Using the principles of Fear Free as a general practice vet, I gauge the body language of my patients and use certain types of gentle handling in order to reduce their stress. For example, many cats prefer to hide when they're scared, so I let them hide under a towel and take the top off the carrier instead of dumping them out if they don't want to walk out on their own. I also incorporate positive reinforcement with treats and toys throughout every pet's visit, and routinely recommend medications to reduce fear and stress whenever I see it, even for mild to moderate cases. Pets learn from their negative experiences and without intervention, their fear of the vet will escalate. The vast majority of aggressive pets that we see are reacting from fear, so a Fear Free approach reduces the likelihood of that happening.
If you want to learn more, check out these websites below. Maybe you can even shadow a vet at a Fear Free Certified Practice near you!
Do not worry about Aggressive or scared animals you will eventually get trained to deal with them and if you learn how to deal with them you do not worry abt anything.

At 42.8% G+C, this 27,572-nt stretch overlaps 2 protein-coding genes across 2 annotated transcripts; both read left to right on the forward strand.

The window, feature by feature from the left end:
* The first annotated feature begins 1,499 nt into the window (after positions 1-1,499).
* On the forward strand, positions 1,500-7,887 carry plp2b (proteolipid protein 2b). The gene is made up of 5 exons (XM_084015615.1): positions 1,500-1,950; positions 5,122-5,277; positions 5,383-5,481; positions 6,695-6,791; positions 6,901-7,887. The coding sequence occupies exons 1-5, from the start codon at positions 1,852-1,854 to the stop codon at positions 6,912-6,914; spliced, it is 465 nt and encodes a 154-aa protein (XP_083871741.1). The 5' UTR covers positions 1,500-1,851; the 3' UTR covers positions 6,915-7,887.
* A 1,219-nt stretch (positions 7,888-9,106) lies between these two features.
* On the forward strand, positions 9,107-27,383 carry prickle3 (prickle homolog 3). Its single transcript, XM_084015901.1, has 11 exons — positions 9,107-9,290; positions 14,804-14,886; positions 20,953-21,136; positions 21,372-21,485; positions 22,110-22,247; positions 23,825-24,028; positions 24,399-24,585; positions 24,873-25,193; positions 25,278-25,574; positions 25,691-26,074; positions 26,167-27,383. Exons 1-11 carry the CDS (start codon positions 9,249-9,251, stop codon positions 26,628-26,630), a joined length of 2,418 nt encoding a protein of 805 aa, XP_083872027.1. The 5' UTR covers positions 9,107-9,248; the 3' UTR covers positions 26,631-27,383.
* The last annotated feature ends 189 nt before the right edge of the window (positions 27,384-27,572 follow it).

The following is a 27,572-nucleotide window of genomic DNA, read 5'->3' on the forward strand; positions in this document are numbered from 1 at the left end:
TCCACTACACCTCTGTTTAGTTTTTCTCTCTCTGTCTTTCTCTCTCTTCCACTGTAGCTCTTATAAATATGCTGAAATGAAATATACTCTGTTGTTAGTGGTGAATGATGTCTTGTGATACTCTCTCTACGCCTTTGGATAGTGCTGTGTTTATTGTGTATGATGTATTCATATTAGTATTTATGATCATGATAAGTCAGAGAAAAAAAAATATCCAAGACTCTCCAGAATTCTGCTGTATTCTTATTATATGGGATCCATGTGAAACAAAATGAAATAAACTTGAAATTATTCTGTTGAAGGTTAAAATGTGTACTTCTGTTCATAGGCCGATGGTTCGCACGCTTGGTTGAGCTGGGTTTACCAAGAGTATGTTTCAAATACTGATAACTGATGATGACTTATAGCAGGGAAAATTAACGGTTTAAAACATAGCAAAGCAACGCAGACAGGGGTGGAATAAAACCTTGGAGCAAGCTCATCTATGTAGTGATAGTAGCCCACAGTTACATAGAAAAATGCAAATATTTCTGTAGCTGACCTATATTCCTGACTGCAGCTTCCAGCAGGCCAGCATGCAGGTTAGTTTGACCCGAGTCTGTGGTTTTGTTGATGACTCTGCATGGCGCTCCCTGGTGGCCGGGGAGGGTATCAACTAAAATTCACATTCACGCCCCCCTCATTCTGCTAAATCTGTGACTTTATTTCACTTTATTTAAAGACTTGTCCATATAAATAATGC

I advice you just concentrate on your aim. you will learn what you need eventually.
All the best !!
That’s a great question, and as Priyanka said above, understanding animal behavior and techniques to deal with all kinds of behaviors are part of veterinary training, in veterinary school, some on-the-job training, as well as post-graduate continuing training. The specific techniques vary from species to species, but in general there are many techniques to deal with fearful animals. Some involve medications to decrease anxiety and some involve handling techniques to decrease fear and provide for everyone’s safety.
Part of your pre-vet school preparation will likely be volunteering or working in different clinical veterinary situations, and you will likely be exposed to a variety of these techniques. Depending on where you go to college, you might even find some animal behavior and handling classes to take.
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